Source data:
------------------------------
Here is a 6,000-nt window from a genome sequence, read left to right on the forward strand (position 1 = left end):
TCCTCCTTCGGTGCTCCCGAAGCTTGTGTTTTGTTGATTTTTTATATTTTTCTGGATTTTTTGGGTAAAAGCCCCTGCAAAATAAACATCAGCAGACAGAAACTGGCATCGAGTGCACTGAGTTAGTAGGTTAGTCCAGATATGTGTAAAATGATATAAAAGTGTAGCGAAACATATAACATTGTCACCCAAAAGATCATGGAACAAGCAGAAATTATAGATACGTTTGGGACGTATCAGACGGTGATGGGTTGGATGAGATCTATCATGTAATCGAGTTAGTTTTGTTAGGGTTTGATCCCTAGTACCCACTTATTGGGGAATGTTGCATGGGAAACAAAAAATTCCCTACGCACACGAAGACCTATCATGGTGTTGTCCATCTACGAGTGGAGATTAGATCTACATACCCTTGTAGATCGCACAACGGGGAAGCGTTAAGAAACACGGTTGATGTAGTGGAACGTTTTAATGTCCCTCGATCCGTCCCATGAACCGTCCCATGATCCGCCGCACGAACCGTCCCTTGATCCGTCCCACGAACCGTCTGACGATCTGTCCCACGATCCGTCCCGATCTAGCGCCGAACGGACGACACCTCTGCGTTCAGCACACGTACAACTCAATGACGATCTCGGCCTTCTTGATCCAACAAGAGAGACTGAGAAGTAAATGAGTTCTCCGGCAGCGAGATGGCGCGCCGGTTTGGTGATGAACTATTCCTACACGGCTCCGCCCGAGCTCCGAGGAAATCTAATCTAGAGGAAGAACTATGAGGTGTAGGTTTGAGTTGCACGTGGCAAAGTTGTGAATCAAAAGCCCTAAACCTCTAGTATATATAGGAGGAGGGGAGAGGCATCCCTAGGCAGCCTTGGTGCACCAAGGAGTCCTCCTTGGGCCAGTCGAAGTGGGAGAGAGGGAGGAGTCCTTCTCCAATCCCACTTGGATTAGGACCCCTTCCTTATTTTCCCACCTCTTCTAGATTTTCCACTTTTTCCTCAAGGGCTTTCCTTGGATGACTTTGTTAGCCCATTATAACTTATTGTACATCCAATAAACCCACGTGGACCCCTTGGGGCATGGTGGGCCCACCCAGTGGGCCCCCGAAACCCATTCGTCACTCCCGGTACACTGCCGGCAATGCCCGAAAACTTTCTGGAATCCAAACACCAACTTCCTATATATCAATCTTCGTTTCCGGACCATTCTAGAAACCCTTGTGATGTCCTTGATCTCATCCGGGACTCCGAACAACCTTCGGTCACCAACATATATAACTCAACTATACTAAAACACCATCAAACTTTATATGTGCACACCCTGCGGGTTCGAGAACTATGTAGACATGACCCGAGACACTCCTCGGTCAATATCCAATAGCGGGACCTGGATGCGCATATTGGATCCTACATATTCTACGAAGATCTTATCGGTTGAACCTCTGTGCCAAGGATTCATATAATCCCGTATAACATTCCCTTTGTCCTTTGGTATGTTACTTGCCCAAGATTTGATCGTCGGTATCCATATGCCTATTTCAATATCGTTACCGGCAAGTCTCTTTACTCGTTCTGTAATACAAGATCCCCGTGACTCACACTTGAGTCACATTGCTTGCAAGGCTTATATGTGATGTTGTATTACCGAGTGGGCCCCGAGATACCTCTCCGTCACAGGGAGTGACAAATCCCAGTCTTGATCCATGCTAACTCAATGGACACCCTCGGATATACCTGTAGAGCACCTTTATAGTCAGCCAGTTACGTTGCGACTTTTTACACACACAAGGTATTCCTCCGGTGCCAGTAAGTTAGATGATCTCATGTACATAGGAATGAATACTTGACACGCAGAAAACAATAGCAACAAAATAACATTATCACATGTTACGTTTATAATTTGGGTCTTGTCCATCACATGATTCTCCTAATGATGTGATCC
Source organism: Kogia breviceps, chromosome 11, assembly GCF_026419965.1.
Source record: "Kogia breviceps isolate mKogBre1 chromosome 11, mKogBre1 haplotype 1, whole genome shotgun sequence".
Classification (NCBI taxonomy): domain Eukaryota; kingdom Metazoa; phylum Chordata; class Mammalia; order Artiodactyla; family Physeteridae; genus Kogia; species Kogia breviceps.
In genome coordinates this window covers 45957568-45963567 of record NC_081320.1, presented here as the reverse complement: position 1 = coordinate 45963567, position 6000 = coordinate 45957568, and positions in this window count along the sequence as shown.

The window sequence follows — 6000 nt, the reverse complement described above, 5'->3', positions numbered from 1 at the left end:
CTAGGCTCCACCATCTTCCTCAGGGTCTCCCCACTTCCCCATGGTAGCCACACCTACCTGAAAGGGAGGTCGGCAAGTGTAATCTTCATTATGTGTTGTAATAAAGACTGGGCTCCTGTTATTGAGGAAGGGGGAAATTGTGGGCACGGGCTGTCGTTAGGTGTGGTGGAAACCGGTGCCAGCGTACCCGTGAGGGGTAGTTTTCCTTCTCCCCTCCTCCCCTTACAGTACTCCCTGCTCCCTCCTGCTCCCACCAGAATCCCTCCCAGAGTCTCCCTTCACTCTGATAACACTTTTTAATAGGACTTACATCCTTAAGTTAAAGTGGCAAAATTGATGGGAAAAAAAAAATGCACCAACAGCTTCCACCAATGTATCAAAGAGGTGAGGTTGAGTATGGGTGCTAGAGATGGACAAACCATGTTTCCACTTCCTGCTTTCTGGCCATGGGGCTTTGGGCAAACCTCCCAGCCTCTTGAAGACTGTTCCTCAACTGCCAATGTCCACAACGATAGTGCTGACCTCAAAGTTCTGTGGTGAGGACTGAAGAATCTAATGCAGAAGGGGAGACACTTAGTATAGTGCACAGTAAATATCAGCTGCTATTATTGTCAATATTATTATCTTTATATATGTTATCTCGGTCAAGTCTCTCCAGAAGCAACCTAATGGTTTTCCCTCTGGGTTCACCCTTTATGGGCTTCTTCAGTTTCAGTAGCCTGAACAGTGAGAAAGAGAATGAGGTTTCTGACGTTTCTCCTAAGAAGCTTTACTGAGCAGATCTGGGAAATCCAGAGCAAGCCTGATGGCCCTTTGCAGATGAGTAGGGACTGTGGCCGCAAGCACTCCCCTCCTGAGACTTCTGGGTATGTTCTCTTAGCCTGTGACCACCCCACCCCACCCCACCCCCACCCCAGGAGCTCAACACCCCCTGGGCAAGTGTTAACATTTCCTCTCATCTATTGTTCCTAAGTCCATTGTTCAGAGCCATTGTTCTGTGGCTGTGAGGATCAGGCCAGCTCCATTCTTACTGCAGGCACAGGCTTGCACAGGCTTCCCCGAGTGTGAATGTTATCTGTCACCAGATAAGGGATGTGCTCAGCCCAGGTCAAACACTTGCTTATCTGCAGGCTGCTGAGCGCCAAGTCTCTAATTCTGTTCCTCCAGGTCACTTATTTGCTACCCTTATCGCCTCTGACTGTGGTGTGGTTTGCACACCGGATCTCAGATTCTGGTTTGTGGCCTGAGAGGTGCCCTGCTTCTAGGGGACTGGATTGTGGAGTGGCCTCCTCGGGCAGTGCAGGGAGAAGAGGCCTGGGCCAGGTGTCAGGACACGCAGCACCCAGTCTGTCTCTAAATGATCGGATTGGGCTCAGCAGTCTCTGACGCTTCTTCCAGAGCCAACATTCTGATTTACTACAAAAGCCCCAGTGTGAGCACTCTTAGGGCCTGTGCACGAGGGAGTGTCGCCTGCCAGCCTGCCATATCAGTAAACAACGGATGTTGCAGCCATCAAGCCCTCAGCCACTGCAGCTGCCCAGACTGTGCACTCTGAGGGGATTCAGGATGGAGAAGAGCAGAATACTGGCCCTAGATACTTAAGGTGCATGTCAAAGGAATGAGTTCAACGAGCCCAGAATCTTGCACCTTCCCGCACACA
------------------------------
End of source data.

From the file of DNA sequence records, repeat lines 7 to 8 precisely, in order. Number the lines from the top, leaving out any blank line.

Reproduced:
The window sequence follows — 6000 nt, the reverse complement described above, 5'->3', positions numbered from 1 at the left end:
CTAGGCTCCACCATCTTCCTCAGGGTCTCCCCACTTCCCCATGGTAGCCACACCTACCTGAAAGGGAGGTCGGCAAGTGTAATCTTCATTATGTGTTGTAATAAAGACTGGGCTCCTGTTATTGAGGAAGGGGGAAATTGTGGGCACGGGCTGTCGTTAGGTGTGGTGGAAACCGGTGCCAGCGTACCCGTGAGGGGTAGTTTTCCTTCTCCCCTCCTCCCCTTACAGTACTCCCTGCTCCCTCCTGCTCCCACCAGAATCCCTCCCAGAGTCTCCCTTCACTCTGATAACACTTTTTAATAGGACTTACATCCTTAAGTTAAAGTGGCAAAATTGATGGGAAAAAAAAAATGCACCAACAGCTTCCACCAATGTATCAAAGAGGTGAGGTTGAGTATGGGTGCTAGAGATGGACAAACCATGTTTCCACTTCCTGCTTTCTGGCCATGGGGCTTTGGGCAAACCTCCCAGCCTCTTGAAGACTGTTCCTCAACTGCCAATGTCCACAACGATAGTGCTGACCTCAAAGTTCTGTGGTGAGGACTGAAGAATCTAATGCAGAAGGGGAGACACTTAGTATAGTGCACAGTAAATATCAGCTGCTATTATTGTCAATATTATTATCTTTATATATGTTATCTCGGTCAAGTCTCTCCAGAAGCAACCTAATGGTTTTCCCTCTGGGTTCACCCTTTATGGGCTTCTTCAGTTTCAGTAGCCTGAACAGTGAGAAAGAGAATGAGGTTTCTGACGTTTCTCCTAAGAAGCTTTACTGAGCAGATCTGGGAAATCCAGAGCAAGCCTGATGGCCCTTTGCAGATGAGTAGGGACTGTGGCCGCAAGCACTCCCCTCCTGAGACTTCTGGGTATGTTCTCTTAGCCTGTGACCACCCCACCCCACCCCACCCCCACCCCAGGAGCTCAACACCCCCTGGGCAAGTGTTAACATTTCCTCTCATCTATTGTTCCTAAGTCCATTGTTCAGAGCCATTGTTCTGTGGCTGTGAGGATCAGGCCAGCTCCATTCTTACTGCAGGCACAGGCTTGCACAGGCTTCCCCGAGTGTGAATGTTATCTGTCACCAGATAAGGGATGTGCTCAGCCCAGGTCAAACACTTGCTTATCTGCAGGCTGCTGAGCGCCAAGTCTCTAATTCTGTTCCTCCAGGTCACTTATTTGCTACCCTTATCGCCTCTGACTGTGGTGTGGTTTGCACACCGGATCTCAGATTCTGGTTTGTGGCCTGAGAGGTGCCCTGCTTCTAGGGGACTGGATTGTGGAGTGGCCTCCTCGGGCAGTGCAGGGAGAAGAGGCCTGGGCCAGGTGTCAGGACACGCAGCACCCAGTCTGTCTCTAAATGATCGGATTGGGCTCAGCAGTCTCTGACGCTTCTTCCAGAGCCAACATTCTGATTTACTACAAAAGCCCCAGTGTGAGCACTCTTAGGGCCTGTGCACGAGGGAGTGTCGCCTGCCAGCCTGCCATATCAGTAAACAACGGATGTTGCAGCCATCAAGCCCTCAGCCACTGCAGCTGCCCAGACTGTGCACTCTGAGGGGATTCAGGATGGAGAAGAGCAGAATACTGGCCCTAGATACTTAAGGTGCATGTCAAAGGAATGAGTTCAACGAGCCCAGAATCTTGCACCTTCCCGCACACA